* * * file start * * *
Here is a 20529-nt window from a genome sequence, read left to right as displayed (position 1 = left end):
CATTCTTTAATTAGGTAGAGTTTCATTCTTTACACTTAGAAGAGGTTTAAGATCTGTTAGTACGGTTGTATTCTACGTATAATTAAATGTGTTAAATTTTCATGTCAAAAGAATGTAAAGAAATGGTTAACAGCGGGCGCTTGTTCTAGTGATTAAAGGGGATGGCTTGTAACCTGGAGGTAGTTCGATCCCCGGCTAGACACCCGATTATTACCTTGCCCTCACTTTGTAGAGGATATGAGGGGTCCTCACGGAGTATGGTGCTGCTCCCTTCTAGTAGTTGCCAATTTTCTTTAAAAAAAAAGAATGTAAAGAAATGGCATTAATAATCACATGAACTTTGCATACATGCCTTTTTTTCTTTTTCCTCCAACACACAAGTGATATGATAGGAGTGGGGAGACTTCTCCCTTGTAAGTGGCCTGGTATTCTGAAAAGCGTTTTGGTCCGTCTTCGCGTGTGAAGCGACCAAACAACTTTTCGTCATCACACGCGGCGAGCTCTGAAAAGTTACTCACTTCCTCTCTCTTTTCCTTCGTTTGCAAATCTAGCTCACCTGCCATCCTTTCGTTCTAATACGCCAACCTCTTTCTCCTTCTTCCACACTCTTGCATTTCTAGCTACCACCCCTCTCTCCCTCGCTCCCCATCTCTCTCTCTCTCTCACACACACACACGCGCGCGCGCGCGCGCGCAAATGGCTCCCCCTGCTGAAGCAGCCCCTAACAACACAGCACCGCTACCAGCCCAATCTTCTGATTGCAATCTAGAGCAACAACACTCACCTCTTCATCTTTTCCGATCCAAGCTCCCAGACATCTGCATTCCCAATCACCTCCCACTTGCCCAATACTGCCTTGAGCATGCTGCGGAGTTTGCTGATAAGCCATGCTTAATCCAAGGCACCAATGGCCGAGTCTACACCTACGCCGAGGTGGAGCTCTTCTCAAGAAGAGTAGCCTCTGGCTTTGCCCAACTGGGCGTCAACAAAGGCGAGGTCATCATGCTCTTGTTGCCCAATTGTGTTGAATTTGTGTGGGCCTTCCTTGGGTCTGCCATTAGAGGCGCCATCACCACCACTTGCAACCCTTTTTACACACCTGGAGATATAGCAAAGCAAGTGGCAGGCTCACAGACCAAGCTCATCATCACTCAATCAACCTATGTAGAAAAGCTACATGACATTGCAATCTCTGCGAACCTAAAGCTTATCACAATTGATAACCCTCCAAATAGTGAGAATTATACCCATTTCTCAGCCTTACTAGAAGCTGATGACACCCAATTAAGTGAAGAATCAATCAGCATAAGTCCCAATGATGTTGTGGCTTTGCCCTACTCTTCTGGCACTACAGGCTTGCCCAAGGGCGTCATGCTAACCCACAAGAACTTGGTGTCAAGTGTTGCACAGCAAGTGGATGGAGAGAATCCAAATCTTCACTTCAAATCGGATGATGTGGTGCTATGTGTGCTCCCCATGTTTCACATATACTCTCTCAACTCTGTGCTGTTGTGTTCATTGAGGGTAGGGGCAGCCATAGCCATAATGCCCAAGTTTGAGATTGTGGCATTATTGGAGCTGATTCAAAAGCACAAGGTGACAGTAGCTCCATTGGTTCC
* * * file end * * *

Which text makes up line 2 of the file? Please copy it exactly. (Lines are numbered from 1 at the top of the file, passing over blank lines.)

CATTCTTTAATTAGGTAGAGTTTCATTCTTTACACTTAGAAGAGGTTTAAGATCTGTTAGTACGGTTGTATTCTACGTATAATTAAATGTGTTAAATTTTCATGTCAAAAGAATGTAAAGAAATGGTTAACAGCGGGCGCTTGTTCTAGTGATTAAAGGGGATGGCTTGTAACCTGGAGGTAGTTCGATCCCCGGCTAGACACCCGATTATTACCTTGCCCTCACTTTGTAGAGGATATGAGGGGTCCTCACGGAGTATGGTGCTGCTCCCTTCTAGTAGTTGCCAATTTTCTTTAAAAAAAAAGAATGTAAAGAAATGGCATTAATAATCACATGAACTTTGCATACATGCCTTTTTTTCTTTTTCCTCCAACACACAAGTGATATGATAGGAGTGGGGAGACTTCTCCCTTGTAAGTGGCCTGGTATTCTGAAAAGCGTTTTGGTCCGTCTTCGCGTGTGAAGCGACCAAACAACTTTTCGTCATCACACGCGGCGAGCTCTGAAAAGTTACTCACTTCCTCTCTCTTTTCCTTCGTTTGCAAATCTAGCTCACCTGCCATCCTTTCGTTCTAATACGCCAACCTCTTTCTCCTTCTTCCACACTCTTGCATTTCTAGCTACCACCCCTCTCTCCCTCGCTCCCCATCTCTCTCTCTCTCTCACACACACACACGCGCGCGCGCGCGCGCGCAAATGGCTCCCCCTGCTGAAGCAGCCCCTAACAACACAGCACCGCTACCAGCCCAATCTTCTGATTGCAATCTAGAGCAACAACACTCACCTCTTCATCTTTTCCGATCCAAGCTCCCAGACATCTGCATTCCCAATCACCTCCCACTTGCCCAATACTGCCTTGAGCATGCTGCGGAGTTTGCTGATAAGCCATGCTTAATCCAAGGCACCAATGGCCGAGTCTACACCTACGCCGAGGTGGAGCTCTTCTCAAGAAGAGTAGCCTCTGGCTTTGCCCAACTGGGCGTCAACAAAGGCGAGGTCATCATGCTCTTGTTGCCCAATTGTGTTGAATTTGTGTGGGCCTTCCTTGGGTCTGCCATTAGAGGCGCCATCACCACCACTTGCAACCCTTTTTACACACCTGGAGATATAGCAAAGCAAGTGGCAGGCTCACAGACCAAGCTCATCATCACTCAATCAACCTATGTAGAAAAGCTACATGACATTGCAATCTCTGCGAACCTAAAGCTTATCACAATTGATAACCCTCCAAATAGTGAGAATTATACCCATTTCTCAGCCTTACTAGAAGCTGATGACACCCAATTAAGTGAAGAATCAATCAGCATAAGTCCCAATGATGTTGTGGCTTTGCCCTACTCTTCTGGCACTACAGGCTTGCCCAAGGGCGTCATGCTAACCCACAAGAACTTGGTGTCAAGTGTTGCACAGCAAGTGGATGGAGAGAATCCAAATCTTCACTTCAAATCGGATGATGTGGTGCTATGTGTGCTCCCCATGTTTCACATATACTCTCTCAACTCTGTGCTGTTGTGTTCATTGAGGGTAGGGGCAGCCATAGCCATAATGCCCAAGTTTGAGATTGTGGCATTATTGGAGCTGATTCAAAAGCACAAGGTGACAGTAGCTCCATTGGTTCC